A small sailboat in a quiet marina is a good place to work out all kinds of things. Yesterday’s issue was rebuilding the motor mount and installing the outboard. It was a beautiful sunny spring day with almost no people, which means I was easily able to find a dock cart which would have been unimaginable on any other Saturday. This was especially helpful for transporting the outboard motor from the truck down to the boat. Somehow I got the mount put together without losing too many parts, and got the motor hung without dropping it or myself over the stern into the water. This should have been a 30 minute task but took me 2 1/2 hours, which is about usual for my boat projects. After this I thought a short break with an icy sparkling lemon water was justified so for the next two hours I faced west to watch the glorious sun slowly say goodbye for the day, then headed home.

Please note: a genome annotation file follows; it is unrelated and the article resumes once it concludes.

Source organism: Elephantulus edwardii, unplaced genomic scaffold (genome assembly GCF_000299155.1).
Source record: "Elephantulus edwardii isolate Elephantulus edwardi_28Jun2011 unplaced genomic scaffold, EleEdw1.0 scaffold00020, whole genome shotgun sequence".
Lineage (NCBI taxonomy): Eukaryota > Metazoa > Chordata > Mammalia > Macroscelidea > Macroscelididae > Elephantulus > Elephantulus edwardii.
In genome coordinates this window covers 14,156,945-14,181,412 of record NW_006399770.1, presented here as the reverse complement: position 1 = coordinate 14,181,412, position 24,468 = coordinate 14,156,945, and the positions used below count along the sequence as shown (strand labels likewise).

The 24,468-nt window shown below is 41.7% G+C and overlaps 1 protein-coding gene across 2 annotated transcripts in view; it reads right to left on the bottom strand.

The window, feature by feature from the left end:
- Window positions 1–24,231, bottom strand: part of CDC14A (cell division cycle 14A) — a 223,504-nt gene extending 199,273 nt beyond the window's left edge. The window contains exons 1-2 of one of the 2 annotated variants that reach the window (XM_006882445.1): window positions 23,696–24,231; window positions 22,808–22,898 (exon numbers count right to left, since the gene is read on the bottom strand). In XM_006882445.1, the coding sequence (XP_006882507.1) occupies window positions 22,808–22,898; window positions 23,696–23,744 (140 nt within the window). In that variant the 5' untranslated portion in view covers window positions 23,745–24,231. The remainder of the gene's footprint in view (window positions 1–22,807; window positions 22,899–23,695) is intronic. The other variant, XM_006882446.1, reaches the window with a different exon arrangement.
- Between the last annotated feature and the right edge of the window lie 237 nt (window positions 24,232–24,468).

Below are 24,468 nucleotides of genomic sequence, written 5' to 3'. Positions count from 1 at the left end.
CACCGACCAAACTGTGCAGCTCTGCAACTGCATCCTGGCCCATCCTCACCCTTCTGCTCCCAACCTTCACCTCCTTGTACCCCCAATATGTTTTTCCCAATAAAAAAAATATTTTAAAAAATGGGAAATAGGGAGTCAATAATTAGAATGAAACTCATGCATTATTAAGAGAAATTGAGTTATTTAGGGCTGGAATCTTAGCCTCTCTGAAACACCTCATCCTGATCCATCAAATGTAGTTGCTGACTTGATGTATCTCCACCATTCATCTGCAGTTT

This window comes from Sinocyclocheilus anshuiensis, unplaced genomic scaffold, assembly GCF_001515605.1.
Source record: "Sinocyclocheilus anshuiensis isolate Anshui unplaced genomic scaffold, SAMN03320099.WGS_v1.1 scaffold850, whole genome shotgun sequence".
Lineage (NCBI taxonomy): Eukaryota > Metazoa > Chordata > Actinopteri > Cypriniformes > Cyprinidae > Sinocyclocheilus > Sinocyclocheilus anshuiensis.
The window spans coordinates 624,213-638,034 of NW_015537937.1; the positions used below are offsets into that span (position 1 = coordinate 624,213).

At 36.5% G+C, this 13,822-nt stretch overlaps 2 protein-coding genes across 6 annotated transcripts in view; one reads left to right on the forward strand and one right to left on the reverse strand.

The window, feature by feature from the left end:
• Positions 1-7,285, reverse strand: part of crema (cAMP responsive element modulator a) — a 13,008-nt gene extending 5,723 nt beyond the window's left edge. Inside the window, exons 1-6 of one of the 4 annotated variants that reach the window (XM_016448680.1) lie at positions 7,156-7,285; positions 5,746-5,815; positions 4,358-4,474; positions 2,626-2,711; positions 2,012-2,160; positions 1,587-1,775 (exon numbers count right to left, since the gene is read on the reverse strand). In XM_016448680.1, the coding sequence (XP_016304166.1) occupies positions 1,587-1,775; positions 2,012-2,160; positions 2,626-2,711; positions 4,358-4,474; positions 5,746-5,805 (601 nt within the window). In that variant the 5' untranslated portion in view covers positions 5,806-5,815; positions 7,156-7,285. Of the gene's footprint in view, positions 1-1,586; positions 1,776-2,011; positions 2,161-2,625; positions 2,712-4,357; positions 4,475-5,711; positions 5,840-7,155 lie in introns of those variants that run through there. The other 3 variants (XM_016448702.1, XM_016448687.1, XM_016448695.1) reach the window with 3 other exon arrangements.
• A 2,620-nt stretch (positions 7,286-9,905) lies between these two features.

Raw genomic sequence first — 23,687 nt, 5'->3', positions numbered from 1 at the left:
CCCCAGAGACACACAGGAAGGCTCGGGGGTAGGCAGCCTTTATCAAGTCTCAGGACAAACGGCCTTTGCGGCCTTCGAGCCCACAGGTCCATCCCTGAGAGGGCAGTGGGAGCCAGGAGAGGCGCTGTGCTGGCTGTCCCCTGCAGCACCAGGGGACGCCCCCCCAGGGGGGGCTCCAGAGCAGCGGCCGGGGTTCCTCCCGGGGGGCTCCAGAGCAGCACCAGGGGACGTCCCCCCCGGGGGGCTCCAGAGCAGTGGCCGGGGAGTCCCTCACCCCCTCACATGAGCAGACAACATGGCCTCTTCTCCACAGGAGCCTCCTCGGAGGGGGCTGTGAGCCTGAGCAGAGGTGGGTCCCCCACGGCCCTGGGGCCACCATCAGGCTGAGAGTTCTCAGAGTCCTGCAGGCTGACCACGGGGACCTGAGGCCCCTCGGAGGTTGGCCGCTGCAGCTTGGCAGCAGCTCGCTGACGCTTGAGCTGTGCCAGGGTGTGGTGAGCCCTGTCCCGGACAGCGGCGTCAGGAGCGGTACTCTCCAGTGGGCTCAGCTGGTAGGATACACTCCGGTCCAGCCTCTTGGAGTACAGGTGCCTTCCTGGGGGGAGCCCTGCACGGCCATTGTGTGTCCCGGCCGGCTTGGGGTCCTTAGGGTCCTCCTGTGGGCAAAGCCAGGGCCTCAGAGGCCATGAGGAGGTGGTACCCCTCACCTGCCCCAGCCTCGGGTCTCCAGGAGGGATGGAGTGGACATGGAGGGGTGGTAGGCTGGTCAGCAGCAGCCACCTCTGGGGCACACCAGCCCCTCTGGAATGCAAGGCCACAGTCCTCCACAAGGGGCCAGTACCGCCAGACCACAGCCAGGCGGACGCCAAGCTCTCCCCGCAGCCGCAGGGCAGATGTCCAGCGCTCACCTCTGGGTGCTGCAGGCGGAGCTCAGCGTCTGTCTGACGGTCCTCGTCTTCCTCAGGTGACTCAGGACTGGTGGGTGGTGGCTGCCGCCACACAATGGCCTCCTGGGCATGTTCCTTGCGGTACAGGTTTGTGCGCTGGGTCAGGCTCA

It was a nice way to cap off an interesting week. I work from home and now take care of my boy Monday through Friday. I’m thankful for the extra time together, and do my best to put work on the back burner so we can shoot nerf guns at army guys, play board games, draw, walk to the playground, play catch with a baseball. On Friday three lambs were born in the sheep pasture next door. Two survived and one didn’t. We watched the momma ewe clean her babies, watched the two lambs take their first steps, and could sense the mom’s confusion and grief as she tried to nudge the third one to move. A large eagle flew in to take a look and I figured we better go talk to the farmer. Good thing we did, she didn’t know about the lambs but had seen the eagle and was concerned. We all walked down to the sheep, where the eagle had moved in on the little guy that didn’t make it. More were flying in. We brought the two lambs and the ewe back up to the barn where they would be safe. The farmer lady told us the eagles would have taken the healthy lambs also in another ten minutes if we hadn’t been there. My son was proud to be a part of something so significant, so meaningful.